• Never downloading attachments from suspicious messages
  • Avoiding phishing scams
  • Turning on spam filters
  • Creating reliable passwords
  • Enabling two-factor authentication
  • Downloading antivirus software

Why do we need email security? 

We need email security to help stop hackers from easily intercepting and decoding information that could lead to crimes such as identity theft and/or bank fraud.

What can a hacker do with your email address? 

If a hacker gains access to your email, they could use it to reset passwords to other online accounts, gain access to medical and banking information, and manipulate social media profiles.

How can I tell if someone is using my email? 

The best way to check if someone accessed your account without access is by checking your account’s last login time, typically labeled as “Last account activity.”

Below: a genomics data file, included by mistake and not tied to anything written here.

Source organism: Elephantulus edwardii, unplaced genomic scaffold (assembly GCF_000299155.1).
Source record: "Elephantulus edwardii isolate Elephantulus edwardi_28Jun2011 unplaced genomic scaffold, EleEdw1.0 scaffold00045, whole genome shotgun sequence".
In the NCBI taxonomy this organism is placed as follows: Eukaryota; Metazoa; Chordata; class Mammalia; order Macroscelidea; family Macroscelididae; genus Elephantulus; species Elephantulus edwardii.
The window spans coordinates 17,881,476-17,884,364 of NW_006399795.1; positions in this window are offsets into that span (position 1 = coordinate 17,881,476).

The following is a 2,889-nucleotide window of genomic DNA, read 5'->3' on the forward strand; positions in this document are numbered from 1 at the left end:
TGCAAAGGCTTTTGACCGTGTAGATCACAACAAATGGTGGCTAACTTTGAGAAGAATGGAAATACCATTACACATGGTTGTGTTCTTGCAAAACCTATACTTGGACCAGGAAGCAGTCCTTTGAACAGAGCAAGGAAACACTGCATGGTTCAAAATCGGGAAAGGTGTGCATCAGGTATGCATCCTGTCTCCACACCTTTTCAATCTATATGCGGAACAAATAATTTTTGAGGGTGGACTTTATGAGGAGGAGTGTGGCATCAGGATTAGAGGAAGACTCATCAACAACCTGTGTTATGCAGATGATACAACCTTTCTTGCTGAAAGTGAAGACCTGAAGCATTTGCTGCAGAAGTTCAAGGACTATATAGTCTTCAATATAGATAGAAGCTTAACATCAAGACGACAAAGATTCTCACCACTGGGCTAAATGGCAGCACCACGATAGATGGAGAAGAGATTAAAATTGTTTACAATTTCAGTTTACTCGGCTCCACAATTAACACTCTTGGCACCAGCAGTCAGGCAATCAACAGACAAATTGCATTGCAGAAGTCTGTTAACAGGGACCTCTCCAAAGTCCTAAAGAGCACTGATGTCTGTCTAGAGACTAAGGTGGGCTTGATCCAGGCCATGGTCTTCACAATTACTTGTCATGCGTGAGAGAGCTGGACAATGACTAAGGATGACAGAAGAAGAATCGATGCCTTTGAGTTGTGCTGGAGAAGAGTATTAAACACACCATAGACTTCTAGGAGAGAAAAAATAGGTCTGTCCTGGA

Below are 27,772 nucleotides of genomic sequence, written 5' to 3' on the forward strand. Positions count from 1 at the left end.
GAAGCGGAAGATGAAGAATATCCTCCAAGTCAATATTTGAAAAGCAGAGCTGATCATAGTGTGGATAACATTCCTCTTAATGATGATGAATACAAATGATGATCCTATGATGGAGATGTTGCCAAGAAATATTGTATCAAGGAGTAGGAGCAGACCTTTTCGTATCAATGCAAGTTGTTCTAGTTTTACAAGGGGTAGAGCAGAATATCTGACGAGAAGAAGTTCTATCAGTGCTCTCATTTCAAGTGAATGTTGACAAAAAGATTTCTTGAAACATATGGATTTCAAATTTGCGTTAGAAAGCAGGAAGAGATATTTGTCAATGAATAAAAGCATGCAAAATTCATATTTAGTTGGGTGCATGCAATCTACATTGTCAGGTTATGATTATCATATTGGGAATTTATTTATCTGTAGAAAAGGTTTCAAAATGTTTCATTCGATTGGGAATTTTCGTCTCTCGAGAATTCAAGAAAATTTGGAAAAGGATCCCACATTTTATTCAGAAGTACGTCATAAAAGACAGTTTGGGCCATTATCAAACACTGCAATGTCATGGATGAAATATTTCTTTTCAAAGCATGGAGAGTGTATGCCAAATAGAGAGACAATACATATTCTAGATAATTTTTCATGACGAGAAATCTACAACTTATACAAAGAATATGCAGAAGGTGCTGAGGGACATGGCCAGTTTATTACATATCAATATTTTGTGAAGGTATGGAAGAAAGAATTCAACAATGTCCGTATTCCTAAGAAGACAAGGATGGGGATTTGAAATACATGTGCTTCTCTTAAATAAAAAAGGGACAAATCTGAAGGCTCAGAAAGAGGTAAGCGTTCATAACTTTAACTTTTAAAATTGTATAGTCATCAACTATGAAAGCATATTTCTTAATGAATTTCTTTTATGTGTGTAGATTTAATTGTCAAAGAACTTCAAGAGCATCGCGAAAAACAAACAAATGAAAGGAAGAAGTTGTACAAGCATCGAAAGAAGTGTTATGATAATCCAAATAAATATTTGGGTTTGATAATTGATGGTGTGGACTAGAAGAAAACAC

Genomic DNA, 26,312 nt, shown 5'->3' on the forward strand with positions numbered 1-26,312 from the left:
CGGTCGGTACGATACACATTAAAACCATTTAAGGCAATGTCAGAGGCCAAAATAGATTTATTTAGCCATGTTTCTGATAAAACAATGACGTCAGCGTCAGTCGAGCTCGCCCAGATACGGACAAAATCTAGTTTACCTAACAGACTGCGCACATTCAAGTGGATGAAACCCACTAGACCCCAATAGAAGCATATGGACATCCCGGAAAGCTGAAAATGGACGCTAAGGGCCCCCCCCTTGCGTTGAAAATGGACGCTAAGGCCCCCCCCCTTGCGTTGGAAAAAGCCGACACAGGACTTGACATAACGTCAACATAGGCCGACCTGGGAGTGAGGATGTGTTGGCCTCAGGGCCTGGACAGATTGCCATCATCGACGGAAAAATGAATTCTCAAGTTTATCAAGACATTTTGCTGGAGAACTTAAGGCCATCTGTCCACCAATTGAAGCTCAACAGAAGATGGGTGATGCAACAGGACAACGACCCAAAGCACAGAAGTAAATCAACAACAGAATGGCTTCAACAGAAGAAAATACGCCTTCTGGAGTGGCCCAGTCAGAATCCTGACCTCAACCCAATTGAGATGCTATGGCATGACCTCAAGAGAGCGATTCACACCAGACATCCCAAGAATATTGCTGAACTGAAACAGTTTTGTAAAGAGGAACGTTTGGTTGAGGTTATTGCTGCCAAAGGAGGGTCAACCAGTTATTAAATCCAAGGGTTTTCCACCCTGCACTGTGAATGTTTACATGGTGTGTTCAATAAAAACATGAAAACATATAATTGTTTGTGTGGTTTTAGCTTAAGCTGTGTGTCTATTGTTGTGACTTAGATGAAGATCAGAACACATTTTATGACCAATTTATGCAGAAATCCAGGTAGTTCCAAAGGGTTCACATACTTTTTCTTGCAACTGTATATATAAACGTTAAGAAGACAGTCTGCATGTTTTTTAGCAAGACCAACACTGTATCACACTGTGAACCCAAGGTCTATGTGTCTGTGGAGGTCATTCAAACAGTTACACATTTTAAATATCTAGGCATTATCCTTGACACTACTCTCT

Can I get hacked by opening an email? 

No, you can’t get hacked by just opening an email. But you can get hacked if you open an email and click on a malicious link in that email.

Cyber threats have evolved, and so have we.

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Editorial note: Our articles provide educational information for you. NortonLifeLock offerings may not cover or protect against every type of crime, fraud, or threat we write about. Our goal is to increase awareness about cyber safety. Please review complete Terms during enrollment or setup. Remember that no one can prevent all identity theft or cybercrime, and that LifeLock does not monitor all transactions at all businesses.